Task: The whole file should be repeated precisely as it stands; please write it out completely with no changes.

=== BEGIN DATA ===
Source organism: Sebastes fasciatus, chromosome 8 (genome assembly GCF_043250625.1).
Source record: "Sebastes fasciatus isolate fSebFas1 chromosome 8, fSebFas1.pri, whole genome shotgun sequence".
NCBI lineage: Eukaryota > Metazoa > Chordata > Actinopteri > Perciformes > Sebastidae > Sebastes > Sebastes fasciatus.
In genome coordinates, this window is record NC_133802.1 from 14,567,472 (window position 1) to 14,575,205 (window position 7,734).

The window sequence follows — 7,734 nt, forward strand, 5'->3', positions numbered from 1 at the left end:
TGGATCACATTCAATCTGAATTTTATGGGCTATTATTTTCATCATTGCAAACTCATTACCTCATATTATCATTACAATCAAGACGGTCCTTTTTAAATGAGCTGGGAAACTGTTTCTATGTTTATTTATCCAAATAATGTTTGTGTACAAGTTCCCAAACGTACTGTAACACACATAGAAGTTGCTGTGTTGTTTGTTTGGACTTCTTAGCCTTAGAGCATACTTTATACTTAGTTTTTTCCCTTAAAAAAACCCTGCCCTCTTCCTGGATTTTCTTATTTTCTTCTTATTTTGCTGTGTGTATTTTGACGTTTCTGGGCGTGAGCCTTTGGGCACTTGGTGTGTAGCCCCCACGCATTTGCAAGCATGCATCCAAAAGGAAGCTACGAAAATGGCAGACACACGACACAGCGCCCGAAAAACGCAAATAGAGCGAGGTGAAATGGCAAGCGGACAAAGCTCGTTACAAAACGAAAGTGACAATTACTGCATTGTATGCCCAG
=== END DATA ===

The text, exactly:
Source organism: Sebastes fasciatus, chromosome 8 (genome assembly GCF_043250625.1).
Source record: "Sebastes fasciatus isolate fSebFas1 chromosome 8, fSebFas1.pri, whole genome shotgun sequence".
NCBI lineage: Eukaryota > Metazoa > Chordata > Actinopteri > Perciformes > Sebastidae > Sebastes > Sebastes fasciatus.
In genome coordinates, this window is record NC_133802.1 from 14,567,472 (window position 1) to 14,575,205 (window position 7,734).

The window sequence follows — 7,734 nt, forward strand, 5'->3', positions numbered from 1 at the left end:
TGGATCACATTCAATCTGAATTTTATGGGCTATTATTTTCATCATTGCAAACTCATTACCTCATATTATCATTACAATCAAGACGGTCCTTTTTAAATGAGCTGGGAAACTGTTTCTATGTTTATTTATCCAAATAATGTTTGTGTACAAGTTCCCAAACGTACTGTAACACACATAGAAGTTGCTGTGTTGTTTGTTTGGACTTCTTAGCCTTAGAGCATACTTTATACTTAGTTTTTTCCCTTAAAAAAACCCTGCCCTCTTCCTGGATTTTCTTATTTTCTTCTTATTTTGCTGTGTGTATTTTGACGTTTCTGGGCGTGAGCCTTTGGGCACTTGGTGTGTAGCCCCCACGCATTTGCAAGCATGCATCCAAAAGGAAGCTACGAAAATGGCAGACACACGACACAGCGCCCGAAAAACGCAAATAGAGCGAGGTGAAATGGCAAGCGGACAAAGCTCGTTACAAAACGAAAGTGACAATTACTGCATTGTATGCCCAG